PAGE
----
Seed World

How to Manage for Healthy Conflict

For one moment, consider how you feel about workplace disagreement — a passionate conversation, strong debate or animated discussions?

If even this mere reflection on workplace conflict makes you feel bit uncomfortable, it’s natural. Humans are social creatures and watching others appear to not get along, let alone personal involvement, ignites a natural fight or flight response. As a leader, you lose patience with discussion and debate during meetings because it slows things down. Culturally, we have come to interpret disagreement as a lack of unity and rarely as a path to achieve an agreed upon outcome.

However emotional, we logically know the value of disagreement at work. The best solution to a problem is rarely the first solution. We must compare, contrast, identify strengths and weaknesses of ideas in order to make the best decisions. Therefore, as leaders, you must recognize and help overcome the fear of conflict, debate and discussion; take the time to have it, and actually create a workplace where healthy disagreement is expected.

This goal starts with you — by believing that others have good intentions. Unfortunately, we all have at least one experience of bad intention that sticks with us forever, and that pain influences us still today. This mindset is something close to a concept called the fundamental attribution error. The fundamental attribution error suggests that we tend to judge ourselves by our good intentions, even in the face of bad behavior, and judge others by their behaviors, and assume bad intentions. Therefore, we must continuously recognize our tendency to assume bad intentions and purposefully work to look for, ask about and create the conditions for the good intentions to be overtly expressed.

When behaviors are interpreted as deliberately negative, we tend to stop listening, disregard the other person and build strong resentments. This internal attitude might look like interrupting or talking over others, rolling eyes, not responding, changing the subject or complaining after the meeting.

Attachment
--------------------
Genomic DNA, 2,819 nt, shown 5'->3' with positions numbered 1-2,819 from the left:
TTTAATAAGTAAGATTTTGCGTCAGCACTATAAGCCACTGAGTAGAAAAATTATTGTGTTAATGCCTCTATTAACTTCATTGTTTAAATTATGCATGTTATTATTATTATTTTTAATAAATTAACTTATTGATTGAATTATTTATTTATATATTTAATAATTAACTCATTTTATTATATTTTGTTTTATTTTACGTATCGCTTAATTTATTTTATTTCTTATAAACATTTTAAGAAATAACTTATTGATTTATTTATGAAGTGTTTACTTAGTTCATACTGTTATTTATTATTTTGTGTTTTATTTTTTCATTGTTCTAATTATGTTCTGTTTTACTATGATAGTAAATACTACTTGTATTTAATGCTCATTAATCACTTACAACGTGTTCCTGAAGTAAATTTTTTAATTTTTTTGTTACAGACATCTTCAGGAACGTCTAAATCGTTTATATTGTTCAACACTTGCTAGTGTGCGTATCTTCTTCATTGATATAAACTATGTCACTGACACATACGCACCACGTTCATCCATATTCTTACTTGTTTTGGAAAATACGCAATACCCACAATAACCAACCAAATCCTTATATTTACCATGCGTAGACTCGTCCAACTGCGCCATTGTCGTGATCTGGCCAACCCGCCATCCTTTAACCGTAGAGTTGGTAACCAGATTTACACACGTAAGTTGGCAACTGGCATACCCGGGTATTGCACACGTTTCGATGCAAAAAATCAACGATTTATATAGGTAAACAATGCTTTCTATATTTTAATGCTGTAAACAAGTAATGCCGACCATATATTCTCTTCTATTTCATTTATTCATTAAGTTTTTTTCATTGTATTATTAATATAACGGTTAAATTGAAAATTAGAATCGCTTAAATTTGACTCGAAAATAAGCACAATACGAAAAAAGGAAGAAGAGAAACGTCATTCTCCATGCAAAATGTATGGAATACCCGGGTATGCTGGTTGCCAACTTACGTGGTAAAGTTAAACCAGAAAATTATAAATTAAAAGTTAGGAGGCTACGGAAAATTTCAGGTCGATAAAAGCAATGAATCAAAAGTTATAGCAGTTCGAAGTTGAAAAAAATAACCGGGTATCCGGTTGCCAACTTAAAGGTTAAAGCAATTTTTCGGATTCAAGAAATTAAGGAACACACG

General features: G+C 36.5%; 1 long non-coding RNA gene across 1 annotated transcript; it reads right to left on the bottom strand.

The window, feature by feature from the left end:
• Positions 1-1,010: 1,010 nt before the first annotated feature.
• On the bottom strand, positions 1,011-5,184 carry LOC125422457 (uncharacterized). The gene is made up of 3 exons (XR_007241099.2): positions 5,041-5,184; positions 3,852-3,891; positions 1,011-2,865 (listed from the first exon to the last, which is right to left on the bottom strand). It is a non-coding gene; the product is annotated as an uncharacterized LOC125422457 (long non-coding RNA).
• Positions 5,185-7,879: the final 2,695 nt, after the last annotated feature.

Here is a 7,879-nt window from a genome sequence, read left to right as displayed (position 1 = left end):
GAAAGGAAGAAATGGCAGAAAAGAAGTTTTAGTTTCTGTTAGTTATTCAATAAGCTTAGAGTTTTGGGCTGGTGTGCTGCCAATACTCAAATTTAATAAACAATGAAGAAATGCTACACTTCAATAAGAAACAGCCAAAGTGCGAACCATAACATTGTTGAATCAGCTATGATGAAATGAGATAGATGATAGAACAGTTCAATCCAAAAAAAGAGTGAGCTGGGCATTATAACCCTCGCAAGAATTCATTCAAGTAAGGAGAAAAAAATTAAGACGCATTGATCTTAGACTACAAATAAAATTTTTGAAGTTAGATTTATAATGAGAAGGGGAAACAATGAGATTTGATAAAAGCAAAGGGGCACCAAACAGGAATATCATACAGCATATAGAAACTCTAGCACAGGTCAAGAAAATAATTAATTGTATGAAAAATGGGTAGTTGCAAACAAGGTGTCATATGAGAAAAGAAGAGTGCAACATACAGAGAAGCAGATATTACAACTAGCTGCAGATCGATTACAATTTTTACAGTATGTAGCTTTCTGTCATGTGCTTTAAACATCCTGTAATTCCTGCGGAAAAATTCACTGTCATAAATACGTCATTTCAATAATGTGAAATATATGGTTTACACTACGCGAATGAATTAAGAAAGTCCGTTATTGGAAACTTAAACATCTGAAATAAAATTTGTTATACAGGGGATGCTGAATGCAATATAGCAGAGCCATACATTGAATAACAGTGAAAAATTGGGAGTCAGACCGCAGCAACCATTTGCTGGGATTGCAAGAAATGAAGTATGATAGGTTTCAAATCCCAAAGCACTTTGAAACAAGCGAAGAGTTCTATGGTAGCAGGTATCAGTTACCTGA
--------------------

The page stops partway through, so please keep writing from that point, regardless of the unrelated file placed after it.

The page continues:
The most sustainable way to reduce fundamental attribution error is to get to know others on a personal level and help your team members get to know one another — to see that we have more in common than we might see on the surface. The more we see someone is like us, the more we tend to judge them like we judge ourselves — with good intentions. You might recognize this idea as trust. Building trust is the basis of healthy conflict.

To create conditions for useful debate, we must actually talk about debate. Now, not in the middle of a heated discussion, is a better time to talk about how we talk to each other. Now is a time to express that it is your desire to hear different perspectives and to ensure that the team is thinking through the issue fully to develop the best solutions.

During your next meeting, pay attention to your own feelings about disagreement; be clear on the expectation for how you and your team have agreed to debate; watch for negative behaviors that might come from assuming bad intentions, and remind everyone of the value of presenting alternative points of view.

Here are a few lines that you can use to encourage discussion in your next meeting.

  • “I think this is a really important issue we need to talk through openly…”
  • “Thank you for raising the issue, exploring the alternatives…”
  • “It took guts to put that on the table. I appreciate that…”

—Jonathan Shaver is a leadership coach with Envision Partners